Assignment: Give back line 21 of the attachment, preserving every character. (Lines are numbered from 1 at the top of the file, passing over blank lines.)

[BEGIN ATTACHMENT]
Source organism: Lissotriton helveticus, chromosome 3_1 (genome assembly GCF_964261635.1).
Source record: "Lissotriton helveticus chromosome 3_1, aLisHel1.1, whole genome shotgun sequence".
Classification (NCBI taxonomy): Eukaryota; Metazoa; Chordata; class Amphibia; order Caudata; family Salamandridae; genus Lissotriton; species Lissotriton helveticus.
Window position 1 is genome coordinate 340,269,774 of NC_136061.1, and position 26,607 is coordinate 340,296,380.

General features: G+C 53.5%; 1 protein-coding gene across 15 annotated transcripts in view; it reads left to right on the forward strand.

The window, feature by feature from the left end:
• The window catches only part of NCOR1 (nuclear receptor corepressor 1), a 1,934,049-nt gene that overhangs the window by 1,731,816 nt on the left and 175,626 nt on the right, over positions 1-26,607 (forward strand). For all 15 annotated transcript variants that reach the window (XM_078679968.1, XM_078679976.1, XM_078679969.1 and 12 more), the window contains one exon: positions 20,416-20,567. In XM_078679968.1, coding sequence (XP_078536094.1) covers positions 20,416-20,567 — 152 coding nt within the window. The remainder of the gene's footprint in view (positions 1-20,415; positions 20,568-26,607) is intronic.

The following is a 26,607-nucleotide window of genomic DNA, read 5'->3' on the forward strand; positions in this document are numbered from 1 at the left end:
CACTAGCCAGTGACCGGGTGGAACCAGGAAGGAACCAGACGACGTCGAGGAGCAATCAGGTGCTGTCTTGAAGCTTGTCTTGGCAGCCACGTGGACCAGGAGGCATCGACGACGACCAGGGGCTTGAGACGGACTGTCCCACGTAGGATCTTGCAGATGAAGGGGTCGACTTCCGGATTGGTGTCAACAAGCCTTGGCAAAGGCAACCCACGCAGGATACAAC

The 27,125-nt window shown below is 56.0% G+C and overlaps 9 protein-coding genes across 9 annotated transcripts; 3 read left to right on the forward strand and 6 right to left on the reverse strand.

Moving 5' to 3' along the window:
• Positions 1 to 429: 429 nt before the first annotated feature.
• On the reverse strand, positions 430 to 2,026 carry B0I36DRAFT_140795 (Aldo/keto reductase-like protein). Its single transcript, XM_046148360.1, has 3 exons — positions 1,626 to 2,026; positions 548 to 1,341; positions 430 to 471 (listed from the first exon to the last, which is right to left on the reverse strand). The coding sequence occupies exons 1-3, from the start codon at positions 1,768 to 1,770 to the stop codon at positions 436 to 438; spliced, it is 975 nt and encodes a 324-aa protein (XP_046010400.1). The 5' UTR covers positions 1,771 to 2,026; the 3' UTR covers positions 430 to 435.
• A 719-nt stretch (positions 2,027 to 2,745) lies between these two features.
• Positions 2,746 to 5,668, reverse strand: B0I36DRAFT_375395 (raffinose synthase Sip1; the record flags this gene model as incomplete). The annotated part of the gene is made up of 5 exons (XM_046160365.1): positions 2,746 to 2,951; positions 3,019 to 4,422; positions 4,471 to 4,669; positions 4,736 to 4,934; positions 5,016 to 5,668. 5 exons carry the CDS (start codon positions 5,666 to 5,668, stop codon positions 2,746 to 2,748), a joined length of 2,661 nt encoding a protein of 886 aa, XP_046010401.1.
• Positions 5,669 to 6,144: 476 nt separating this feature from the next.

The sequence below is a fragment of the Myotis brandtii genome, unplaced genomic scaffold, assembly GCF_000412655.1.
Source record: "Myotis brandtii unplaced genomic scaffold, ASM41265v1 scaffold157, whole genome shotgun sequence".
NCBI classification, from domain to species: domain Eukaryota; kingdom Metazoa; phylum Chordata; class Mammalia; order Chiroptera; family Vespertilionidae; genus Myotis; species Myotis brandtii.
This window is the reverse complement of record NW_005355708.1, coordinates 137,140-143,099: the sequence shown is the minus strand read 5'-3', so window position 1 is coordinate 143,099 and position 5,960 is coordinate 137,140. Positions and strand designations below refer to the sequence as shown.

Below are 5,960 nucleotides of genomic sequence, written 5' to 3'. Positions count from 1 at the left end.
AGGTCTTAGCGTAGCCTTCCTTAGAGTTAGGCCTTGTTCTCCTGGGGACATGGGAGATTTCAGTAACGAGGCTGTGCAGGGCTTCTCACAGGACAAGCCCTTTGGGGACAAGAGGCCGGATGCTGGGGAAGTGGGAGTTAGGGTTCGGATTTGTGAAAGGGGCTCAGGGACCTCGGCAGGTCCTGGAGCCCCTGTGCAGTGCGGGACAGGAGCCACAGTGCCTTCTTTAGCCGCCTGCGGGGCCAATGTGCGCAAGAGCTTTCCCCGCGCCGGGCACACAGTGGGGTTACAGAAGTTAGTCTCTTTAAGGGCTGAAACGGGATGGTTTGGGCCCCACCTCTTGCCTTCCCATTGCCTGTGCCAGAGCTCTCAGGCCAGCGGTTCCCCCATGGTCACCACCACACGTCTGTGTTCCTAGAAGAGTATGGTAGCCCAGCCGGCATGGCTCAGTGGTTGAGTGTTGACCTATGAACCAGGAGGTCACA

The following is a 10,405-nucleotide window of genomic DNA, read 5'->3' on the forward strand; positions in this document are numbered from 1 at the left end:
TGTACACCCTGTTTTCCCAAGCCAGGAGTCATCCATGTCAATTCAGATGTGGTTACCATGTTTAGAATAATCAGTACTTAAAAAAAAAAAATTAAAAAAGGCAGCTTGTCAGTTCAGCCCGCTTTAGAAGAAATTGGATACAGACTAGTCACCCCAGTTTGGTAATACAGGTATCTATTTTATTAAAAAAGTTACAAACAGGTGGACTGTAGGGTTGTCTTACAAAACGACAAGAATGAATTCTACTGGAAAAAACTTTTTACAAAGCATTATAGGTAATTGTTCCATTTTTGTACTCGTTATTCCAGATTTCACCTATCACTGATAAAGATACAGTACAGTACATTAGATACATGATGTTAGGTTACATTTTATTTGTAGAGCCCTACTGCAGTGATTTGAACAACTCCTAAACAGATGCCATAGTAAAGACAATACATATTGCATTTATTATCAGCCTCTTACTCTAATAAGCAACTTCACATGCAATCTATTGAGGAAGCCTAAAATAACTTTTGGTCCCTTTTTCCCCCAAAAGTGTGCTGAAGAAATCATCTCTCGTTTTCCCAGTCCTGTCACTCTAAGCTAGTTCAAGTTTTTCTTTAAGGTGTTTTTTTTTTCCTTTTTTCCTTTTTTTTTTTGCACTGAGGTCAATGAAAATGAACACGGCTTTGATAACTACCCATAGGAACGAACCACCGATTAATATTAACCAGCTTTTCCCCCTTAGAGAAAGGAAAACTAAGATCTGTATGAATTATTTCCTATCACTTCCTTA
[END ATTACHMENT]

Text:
Below are 5,960 nucleotides of genomic sequence, written 5' to 3'. Positions count from 1 at the left end.